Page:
For 20 minutes, Brandon McInerney sat patiently behind Larry King in their junior high school computer classroom. Then, the budding white supremacist pulled out a handgun and shot his transgender classmate twice in the back of the head. Larry died two days later, on Valentine's Day.
The 2008 murder polarized the community of Oxnard, California. That chasm widened during the highly publicized trial three years later, when a pair of private defense attorneys managed to turn the homicide into a reverse civil rights case for beleaguered heterosexuals and white people. With the help of a forensic psychologist, they were able to convince seven out of 12 jurors that Larry King had provoked his own death through his gender transgression. After the mistrial, several jurors became outspoken advocates for Brandon, wearing "Save Brandon" bracelets and raising money for his retrial.
"He [Brandon] was solving a problem," explained juror Diane Michaels, an OR nurse. “Where are the civil rights of the one being taunted by another person who’s cross-dressing? He had no one he could turn to because the school was so pro-Larry King’s civil rights, but where was Brandon’s civil rights?"
"It was the high heels, the makeup, the behavior," agreed Karen McElhaney, a fellow juror and a surgical nurse, as the jurors bonded over wine and hors d'oeuvres at one of their homes.
Through such candid interviews with family members, teachers, students (including two eyewitnesses), attorneys and jurors, first-time film director Marta Cunningham explores the conflicting ideologies regarding both gender diversity and social tolerance that Larry King’s murder graphically exposed. Cunningham spent four years and collected 350 hours of footage for "Valentine Road" (the name of the street on which Larry is buried), a Sundance award-winner debuting on HBO. She hopes that schools will use the film as an educational tool to promote tolerance.
This blog's readers will be especially interested in the role of the forensic psychologist, who helped sell the victim-blaming theme at trial. The testimony of Donald Hoagland gave the jurors an "expert" imprimatur on which to hang their hat.
"What Larry was doing was an extreme form of bullying, an extreme form of sexual harassment," Donald Hoagland told the filmmaker. "Guys don’t hit on guys. Brandon was thinking he needed to get rid of Larry. He needed to save everyone from this scourge that had come upon this school."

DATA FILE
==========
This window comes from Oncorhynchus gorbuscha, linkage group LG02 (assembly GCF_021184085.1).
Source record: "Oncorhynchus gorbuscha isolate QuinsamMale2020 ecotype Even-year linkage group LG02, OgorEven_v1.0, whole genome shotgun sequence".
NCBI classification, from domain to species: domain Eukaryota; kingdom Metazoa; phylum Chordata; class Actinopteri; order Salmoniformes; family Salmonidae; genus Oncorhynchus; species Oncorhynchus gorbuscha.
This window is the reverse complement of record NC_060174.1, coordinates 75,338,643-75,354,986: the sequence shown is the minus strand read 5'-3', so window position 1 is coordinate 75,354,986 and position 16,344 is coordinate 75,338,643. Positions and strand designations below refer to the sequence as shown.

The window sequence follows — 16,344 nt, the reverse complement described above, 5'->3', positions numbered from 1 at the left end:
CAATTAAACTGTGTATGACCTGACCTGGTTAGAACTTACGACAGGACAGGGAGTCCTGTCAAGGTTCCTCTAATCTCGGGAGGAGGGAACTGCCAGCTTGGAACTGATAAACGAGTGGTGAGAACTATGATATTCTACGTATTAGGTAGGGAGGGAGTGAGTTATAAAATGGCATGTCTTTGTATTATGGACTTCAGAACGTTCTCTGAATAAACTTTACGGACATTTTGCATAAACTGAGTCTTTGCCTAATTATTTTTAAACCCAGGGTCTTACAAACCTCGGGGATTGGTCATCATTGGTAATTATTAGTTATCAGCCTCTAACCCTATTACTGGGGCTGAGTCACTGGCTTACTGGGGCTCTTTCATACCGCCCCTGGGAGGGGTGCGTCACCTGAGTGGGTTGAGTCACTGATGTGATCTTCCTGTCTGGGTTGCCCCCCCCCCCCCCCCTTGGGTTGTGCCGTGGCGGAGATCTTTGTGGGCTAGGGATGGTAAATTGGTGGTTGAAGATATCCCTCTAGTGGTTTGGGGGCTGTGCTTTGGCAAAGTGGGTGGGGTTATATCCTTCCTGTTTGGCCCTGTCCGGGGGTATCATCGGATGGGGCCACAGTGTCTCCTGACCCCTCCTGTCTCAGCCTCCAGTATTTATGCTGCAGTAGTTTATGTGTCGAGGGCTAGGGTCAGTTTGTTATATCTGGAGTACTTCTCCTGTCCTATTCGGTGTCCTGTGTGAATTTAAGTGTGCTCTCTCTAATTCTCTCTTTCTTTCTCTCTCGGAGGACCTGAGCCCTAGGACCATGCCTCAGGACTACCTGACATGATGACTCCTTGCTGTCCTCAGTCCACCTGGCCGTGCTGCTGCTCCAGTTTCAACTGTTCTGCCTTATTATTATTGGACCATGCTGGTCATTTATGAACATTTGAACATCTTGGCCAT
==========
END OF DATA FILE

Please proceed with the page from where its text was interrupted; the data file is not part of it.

At the trial, Hoagland testified that the cross-dressing victim's flirtation threw 14-year-old Brandon into a fit of homicidal rage. He testified that King's declaration that he was changing his name to Leticia triggered a dissociative state in which Brandon temporarily lost track of reality, according to the Ventura County Star.
The fatal flaw with that gay panic theory of the crime is that McInerney made advance plans to kill King. He announced his plan to several people the day beforehand, according to testimony during the eight-week trial, and also acquired and loaded the gun and brought it with him to school. He shot King twice in the back of the head during a first-period class.
Jurors who voted against a murder conviction said that Larry King's request to be called by a girl's name gave Brandon a "green light" to execute him. One juror even wrote to the judge after the trial to protest the "witch hunt" against the killer, citing the victim’s "long history of deviant behavior."
"They made a murder victim the cause of his own murder," marvels Detective Dan Swanson, a hate crime expert who testified at the trial.
Prosecutor Maeve Fox, who ultimately agreed to a plea deal of 21 years for Brandon, said the case exposed the deep layer of intolerance in society, an intolerance that is even carried into the jury box.
Unfortunately, the documentary gives short shrift to another central factor in community support for Brandon that arose from her own office's decision. There was widespread public opposition to trying a 14-year-old as an adult. Brandon faced 51 years to life in prison if convicted in adult court. A coalition of dozens of gay and lesbian groups even joined the chorus of pleas to try the boy as a juvenile.
Cunningham's direction is understated. Rather than hitting the viewer over the head with a message or point of view, she allows the characters to speak for themselves, interspersing their dialogue with artful sketches, news footage and school surveillance video. The resulting nuanced tale forces audience members to think for themselves about the moral implications of the tragedy.
Ultimately, Valentine Road is a sad and haunting story about two lost boys struggling for identity in a violent world. For the two boys were alike in many ways, both of them abused, neglected and lacking competent adult mentorship as they navigated the perilous journey to adulthood. Larry had been bullied since the third grade for his effeminacy; Brandon was dependent on a bullying father who physically abused him, while his methamphetamine-abusing mother was homeless.
Yet for all its pathos the film also shines a ray of hope. Even as the defense team vigorously promoted a victim-blaming narrative, youths from the local community came together to honor Larry King and to use his death to promote a message of tolerance. One can only hope that the film will be shown far and wide, and will contribute to that worthy endeavor.
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My prior coverage of the case, at my forensic psychology blog In the News: